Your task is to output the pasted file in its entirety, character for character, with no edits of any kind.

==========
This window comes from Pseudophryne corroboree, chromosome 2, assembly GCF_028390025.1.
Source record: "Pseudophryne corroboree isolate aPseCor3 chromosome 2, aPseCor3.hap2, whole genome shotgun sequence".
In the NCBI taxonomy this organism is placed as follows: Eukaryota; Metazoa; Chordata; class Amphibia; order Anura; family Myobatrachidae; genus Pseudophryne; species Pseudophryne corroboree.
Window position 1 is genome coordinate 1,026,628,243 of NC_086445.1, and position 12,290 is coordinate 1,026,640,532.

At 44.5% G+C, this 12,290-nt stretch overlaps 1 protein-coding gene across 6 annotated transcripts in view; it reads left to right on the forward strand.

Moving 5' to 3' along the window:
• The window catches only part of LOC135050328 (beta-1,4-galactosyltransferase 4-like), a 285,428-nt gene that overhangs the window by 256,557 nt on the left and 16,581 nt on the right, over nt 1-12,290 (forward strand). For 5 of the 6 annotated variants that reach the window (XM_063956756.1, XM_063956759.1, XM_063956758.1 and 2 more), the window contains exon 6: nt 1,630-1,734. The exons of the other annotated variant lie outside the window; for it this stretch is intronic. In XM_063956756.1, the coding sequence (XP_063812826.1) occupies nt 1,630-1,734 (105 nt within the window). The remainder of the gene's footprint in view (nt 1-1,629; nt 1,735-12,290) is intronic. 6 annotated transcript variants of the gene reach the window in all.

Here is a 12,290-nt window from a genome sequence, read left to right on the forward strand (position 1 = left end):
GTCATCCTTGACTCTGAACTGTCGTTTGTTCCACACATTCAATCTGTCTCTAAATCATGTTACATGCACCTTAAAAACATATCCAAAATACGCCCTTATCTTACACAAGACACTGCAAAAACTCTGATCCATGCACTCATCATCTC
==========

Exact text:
This window comes from Pseudophryne corroboree, chromosome 2, assembly GCF_028390025.1.
Source record: "Pseudophryne corroboree isolate aPseCor3 chromosome 2, aPseCor3.hap2, whole genome shotgun sequence".
In the NCBI taxonomy this organism is placed as follows: Eukaryota; Metazoa; Chordata; class Amphibia; order Anura; family Myobatrachidae; genus Pseudophryne; species Pseudophryne corroboree.
Window position 1 is genome coordinate 1,026,628,243 of NC_086445.1, and position 12,290 is coordinate 1,026,640,532.

At 44.5% G+C, this 12,290-nt stretch overlaps 1 protein-coding gene across 6 annotated transcripts in view; it reads left to right on the forward strand.

Moving 5' to 3' along the window:
• The window catches only part of LOC135050328 (beta-1,4-galactosyltransferase 4-like), a 285,428-nt gene that overhangs the window by 256,557 nt on the left and 16,581 nt on the right, over nt 1-12,290 (forward strand). For 5 of the 6 annotated variants that reach the window (XM_063956756.1, XM_063956759.1, XM_063956758.1 and 2 more), the window contains exon 6: nt 1,630-1,734. The exons of the other annotated variant lie outside the window; for it this stretch is intronic. In XM_063956756.1, the coding sequence (XP_063812826.1) occupies nt 1,630-1,734 (105 nt within the window). The remainder of the gene's footprint in view (nt 1-1,629; nt 1,735-12,290) is intronic. 6 annotated transcript variants of the gene reach the window in all.

Here is a 12,290-nt window from a genome sequence, read left to right on the forward strand (position 1 = left end):
GTCATCCTTGACTCTGAACTGTCGTTTGTTCCACACATTCAATCTGTCTCTAAATCATGTTACATGCACCTTAAAAACATATCCAAAATACGCCCTTATCTTACACAAGACACTGCAAAAACTCTGATCCATGCACTCATCATCTC